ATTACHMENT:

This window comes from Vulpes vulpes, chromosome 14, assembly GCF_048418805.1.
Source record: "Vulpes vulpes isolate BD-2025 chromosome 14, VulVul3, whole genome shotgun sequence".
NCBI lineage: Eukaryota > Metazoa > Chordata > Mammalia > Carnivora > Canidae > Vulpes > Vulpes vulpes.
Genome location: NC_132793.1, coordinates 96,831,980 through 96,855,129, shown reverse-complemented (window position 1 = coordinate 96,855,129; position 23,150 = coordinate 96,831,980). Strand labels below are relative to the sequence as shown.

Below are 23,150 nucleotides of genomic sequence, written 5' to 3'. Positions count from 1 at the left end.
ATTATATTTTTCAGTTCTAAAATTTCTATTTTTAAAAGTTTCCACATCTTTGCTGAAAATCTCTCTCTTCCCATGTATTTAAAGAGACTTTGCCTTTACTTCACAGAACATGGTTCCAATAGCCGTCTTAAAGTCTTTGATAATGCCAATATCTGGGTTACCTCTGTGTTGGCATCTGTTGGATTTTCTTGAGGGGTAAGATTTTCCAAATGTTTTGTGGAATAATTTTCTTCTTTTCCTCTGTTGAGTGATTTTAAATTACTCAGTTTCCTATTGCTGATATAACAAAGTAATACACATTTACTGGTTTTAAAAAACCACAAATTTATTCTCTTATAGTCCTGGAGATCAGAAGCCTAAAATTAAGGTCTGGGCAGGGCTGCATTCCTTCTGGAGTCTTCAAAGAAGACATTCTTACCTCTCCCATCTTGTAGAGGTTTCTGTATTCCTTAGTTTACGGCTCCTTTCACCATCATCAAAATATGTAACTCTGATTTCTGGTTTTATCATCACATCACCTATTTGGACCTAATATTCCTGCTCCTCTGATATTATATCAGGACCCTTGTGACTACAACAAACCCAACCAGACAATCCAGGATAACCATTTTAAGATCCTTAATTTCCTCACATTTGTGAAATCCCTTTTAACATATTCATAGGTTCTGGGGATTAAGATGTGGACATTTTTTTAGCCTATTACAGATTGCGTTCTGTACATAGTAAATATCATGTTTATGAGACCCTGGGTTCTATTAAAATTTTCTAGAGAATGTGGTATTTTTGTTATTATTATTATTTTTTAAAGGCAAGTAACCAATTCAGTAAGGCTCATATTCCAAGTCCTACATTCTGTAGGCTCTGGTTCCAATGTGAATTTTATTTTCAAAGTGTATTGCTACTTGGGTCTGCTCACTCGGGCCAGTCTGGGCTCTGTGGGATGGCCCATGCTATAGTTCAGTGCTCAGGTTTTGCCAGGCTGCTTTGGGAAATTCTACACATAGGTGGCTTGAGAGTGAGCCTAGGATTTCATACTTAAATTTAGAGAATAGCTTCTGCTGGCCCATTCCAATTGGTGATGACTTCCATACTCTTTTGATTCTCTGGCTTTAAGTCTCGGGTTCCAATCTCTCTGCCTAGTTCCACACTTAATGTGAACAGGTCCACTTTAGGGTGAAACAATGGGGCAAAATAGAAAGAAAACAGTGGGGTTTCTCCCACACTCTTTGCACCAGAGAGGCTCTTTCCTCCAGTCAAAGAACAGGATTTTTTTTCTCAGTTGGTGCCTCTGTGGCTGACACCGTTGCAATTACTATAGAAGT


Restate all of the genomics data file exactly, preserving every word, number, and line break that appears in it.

This window comes from Vulpes vulpes, chromosome 14, assembly GCF_048418805.1.
Source record: "Vulpes vulpes isolate BD-2025 chromosome 14, VulVul3, whole genome shotgun sequence".
NCBI lineage: Eukaryota > Metazoa > Chordata > Mammalia > Carnivora > Canidae > Vulpes > Vulpes vulpes.
Genome location: NC_132793.1, coordinates 96,831,980 through 96,855,129, shown reverse-complemented (window position 1 = coordinate 96,855,129; position 23,150 = coordinate 96,831,980). Strand labels below are relative to the sequence as shown.

Below are 23,150 nucleotides of genomic sequence, written 5' to 3'. Positions count from 1 at the left end.
ATTATATTTTTCAGTTCTAAAATTTCTATTTTTAAAAGTTTCCACATCTTTGCTGAAAATCTCTCTCTTCCCATGTATTTAAAGAGACTTTGCCTTTACTTCACAGAACATGGTTCCAATAGCCGTCTTAAAGTCTTTGATAATGCCAATATCTGGGTTACCTCTGTGTTGGCATCTGTTGGATTTTCTTGAGGGGTAAGATTTTCCAAATGTTTTGTGGAATAATTTTCTTCTTTTCCTCTGTTGAGTGATTTTAAATTACTCAGTTTCCTATTGCTGATATAACAAAGTAATACACATTTACTGGTTTTAAAAAACCACAAATTTATTCTCTTATAGTCCTGGAGATCAGAAGCCTAAAATTAAGGTCTGGGCAGGGCTGCATTCCTTCTGGAGTCTTCAAAGAAGACATTCTTACCTCTCCCATCTTGTAGAGGTTTCTGTATTCCTTAGTTTACGGCTCCTTTCACCATCATCAAAATATGTAACTCTGATTTCTGGTTTTATCATCACATCACCTATTTGGACCTAATATTCCTGCTCCTCTGATATTATATCAGGACCCTTGTGACTACAACAAACCCAACCAGACAATCCAGGATAACCATTTTAAGATCCTTAATTTCCTCACATTTGTGAAATCCCTTTTAACATATTCATAGGTTCTGGGGATTAAGATGTGGACATTTTTTTAGCCTATTACAGATTGCGTTCTGTACATAGTAAATATCATGTTTATGAGACCCTGGGTTCTATTAAAATTTTCTAGAGAATGTGGTATTTTTGTTATTATTATTATTTTTTAAAGGCAAGTAACCAATTCAGTAAGGCTCATATTCCAAGTCCTACATTCTGTAGGCTCTGGTTCCAATGTGAATTTTATTTTCAAAGTGTATTGCTACTTGGGTCTGCTCACTCGGGCCAGTCTGGGCTCTGTGGGATGGCCCATGCTATAGTTCAGTGCTCAGGTTTTGCCAGGCTGCTTTGGGAAATTCTACACATAGGTGGCTTGAGAGTGAGCCTAGGATTTCATACTTAAATTTAGAGAATAGCTTCTGCTGGCCCATTCCAATTGGTGATGACTTCCATACTCTTTTGATTCTCTGGCTTTAAGTCTCGGGTTCCAATCTCTCTGCCTAGTTCCACACTTAATGTGAACAGGTCCACTTTAGGGTGAAACAATGGGGCAAAATAGAAAGAAAACAGTGGGGTTTCTCCCACACTCTTTGCACCAGAGAGGCTCTTTCCTCCAGTCAAAGAACAGGATTTTTTTTCTCAGTTGGTGCCTCTGTGGCTGACACCGTTGCAATTACTATAGAAGT